Grubs are an all too common problem here in the North Shore so if you didn’t have a preventative grub application done this season, you may have grubs feasting on your turf grass roots at the end of this summer. Damage from grubs manifests itself as wilting patches of turf which eventually turn into brown dead patches of grass. You may also see areas where other animals like skunks have been digging up your yard so they can feast on the plump little grubs.
What Are Grubs and What Do They Look Like?
Grubs are the juvenile form of Japanese and other types of beetles and they feed on grass plant roots. Adults lay eggs in mid to late summer that hatch into small grubs. The grubs begin feeding and as the weather cools, they burrow down deeper into the soil and over winter there. As the temperatures warm in spring, they come back into the root zone before turning into a new beetle and starting the process all over again. If you look in areas where you have grub damage, you will find plump, white, C-shaped grubs with brown heads and 6 little legs.
A healthy lawn can usually survive having up to 12 grubs per square foot of lawn so it is often the animal damage that alerts a homeowner to a grub problem. In severe cases, you may be able to roll your turf up like a carpet because all the roots that anchor the turf to the soil have been eaten.
How Do I Prevent Grubs?
There are several good grub control products you can put down in the late spring to early summer to eliminate the next generation of grubs that will be hatched later that summer. Early application is needed for these treatments since are they are systemic, which means they are taken up and moved around inside the plant instead of just being applied to the leaves or being active on the soil surface. The product is stored in the turf roots and do their damage when the young grubs start to feed on them. Regular yearly application of these products will greatly reduce the occurrence of grubs in your lawn.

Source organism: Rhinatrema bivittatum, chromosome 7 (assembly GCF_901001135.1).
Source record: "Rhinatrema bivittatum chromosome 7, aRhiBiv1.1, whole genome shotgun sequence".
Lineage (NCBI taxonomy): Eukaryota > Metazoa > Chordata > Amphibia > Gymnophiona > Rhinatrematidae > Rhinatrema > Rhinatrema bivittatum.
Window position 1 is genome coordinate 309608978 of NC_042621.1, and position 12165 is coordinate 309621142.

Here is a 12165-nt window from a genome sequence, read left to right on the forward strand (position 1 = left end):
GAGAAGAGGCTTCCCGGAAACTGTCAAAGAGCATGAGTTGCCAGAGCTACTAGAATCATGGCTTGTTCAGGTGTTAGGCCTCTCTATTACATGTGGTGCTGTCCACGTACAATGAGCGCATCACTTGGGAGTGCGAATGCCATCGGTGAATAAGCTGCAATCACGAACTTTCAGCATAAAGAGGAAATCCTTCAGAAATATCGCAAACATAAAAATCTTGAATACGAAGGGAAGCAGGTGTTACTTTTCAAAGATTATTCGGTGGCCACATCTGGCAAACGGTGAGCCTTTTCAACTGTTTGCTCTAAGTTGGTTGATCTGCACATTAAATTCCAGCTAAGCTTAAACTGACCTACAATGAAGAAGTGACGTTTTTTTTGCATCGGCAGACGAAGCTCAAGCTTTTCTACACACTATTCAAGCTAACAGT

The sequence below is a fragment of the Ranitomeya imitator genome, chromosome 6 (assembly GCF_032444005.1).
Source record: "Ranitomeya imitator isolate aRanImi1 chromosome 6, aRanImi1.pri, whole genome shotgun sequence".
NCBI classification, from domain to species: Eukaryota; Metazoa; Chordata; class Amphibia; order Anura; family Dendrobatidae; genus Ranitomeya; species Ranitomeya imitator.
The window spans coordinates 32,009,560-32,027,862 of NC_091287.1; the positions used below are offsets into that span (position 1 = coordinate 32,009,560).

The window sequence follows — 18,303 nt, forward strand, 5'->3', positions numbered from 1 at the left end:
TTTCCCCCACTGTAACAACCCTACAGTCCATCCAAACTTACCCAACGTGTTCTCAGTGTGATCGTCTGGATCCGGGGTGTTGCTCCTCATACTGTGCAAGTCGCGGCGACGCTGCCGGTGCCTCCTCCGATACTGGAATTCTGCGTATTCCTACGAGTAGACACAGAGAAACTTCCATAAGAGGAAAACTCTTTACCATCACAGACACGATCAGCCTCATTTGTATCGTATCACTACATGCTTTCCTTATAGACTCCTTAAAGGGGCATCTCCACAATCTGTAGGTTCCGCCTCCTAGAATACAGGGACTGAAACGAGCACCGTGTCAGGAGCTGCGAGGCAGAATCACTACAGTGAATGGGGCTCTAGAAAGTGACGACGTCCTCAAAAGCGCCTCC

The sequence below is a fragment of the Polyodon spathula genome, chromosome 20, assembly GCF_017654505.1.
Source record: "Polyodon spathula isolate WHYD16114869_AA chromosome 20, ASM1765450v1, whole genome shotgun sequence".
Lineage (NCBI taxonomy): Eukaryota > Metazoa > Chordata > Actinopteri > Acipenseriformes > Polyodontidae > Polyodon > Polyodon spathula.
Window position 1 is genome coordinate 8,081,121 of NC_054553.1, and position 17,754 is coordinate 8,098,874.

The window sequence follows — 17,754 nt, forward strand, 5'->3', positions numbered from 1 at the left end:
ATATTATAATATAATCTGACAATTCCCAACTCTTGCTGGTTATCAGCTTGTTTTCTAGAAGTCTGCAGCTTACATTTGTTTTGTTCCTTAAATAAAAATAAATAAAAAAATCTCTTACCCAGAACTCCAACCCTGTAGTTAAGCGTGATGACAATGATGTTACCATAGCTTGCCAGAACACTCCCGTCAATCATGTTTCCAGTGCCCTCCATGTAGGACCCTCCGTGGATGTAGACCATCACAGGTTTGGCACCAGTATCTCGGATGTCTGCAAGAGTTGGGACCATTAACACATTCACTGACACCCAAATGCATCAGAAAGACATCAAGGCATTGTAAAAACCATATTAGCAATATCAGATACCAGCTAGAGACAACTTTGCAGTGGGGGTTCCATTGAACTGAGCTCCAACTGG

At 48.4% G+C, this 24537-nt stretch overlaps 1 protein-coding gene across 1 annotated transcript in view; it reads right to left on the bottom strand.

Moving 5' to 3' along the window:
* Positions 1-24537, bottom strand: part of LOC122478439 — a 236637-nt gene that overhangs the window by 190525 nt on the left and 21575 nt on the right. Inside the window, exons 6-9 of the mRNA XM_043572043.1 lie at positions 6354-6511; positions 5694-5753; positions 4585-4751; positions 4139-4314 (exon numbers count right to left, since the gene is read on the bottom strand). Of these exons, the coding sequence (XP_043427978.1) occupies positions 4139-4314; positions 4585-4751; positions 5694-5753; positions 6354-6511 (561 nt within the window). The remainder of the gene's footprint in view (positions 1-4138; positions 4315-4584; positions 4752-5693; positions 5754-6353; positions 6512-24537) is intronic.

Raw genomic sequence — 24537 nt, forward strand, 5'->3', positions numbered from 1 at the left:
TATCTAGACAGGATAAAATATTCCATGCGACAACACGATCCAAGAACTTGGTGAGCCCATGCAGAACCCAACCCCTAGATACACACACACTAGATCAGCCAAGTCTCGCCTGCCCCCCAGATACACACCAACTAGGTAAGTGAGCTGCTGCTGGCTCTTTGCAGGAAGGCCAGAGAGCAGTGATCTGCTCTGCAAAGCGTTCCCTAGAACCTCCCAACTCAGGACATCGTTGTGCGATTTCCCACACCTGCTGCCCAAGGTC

How Do I Get Rid Of Grubs?
If you have grubs now, those systemic products will not be effective against them. You will need to have a curative treatment of insecticide applied to your lawn. Again, there are many options available at box stores and garden centers or you could contact your local lawn care service for them to do a treatment for you.
Repairing Lawn Damage From Grubs
Once you ensure complete pest control of your lawn, the next step is to tackle the damage grubs have caused. While there are different approaches to take, the goal remains the same: to revive the health and beauty of your outdoor space.
One option is simply to remove the dead grass. Raking over the top layer of thatch can help loosen up any areas of brown grass without damaging the roots. When combined with deep watering, new green grass will begin to grow and fill in these empty space
Another route to consider is reseeding. After removing damaged parts of the lawn, sprinkle seeds across freshly loosened and fertilized soil. With regular watering, these seeds will begin to sprout and fill in the bare areas of your lawn.
When to Repair Your Lawn
Knowing how to prevent and solve grub problems is only half the battle. Homeowners in the North Shore also need to know what time of year they should take action. Fall is recognized as the best time to repair lawns from grub damage due to the season’s cooler temperatures.
Get More Info From The Pros!
Looking for more information on grubs or just ready to let the professionals take over your lawn care needs from here? Visit www.GrassmasterPlus.com or call the Grassmaster Plus team at 978.769.3595 today!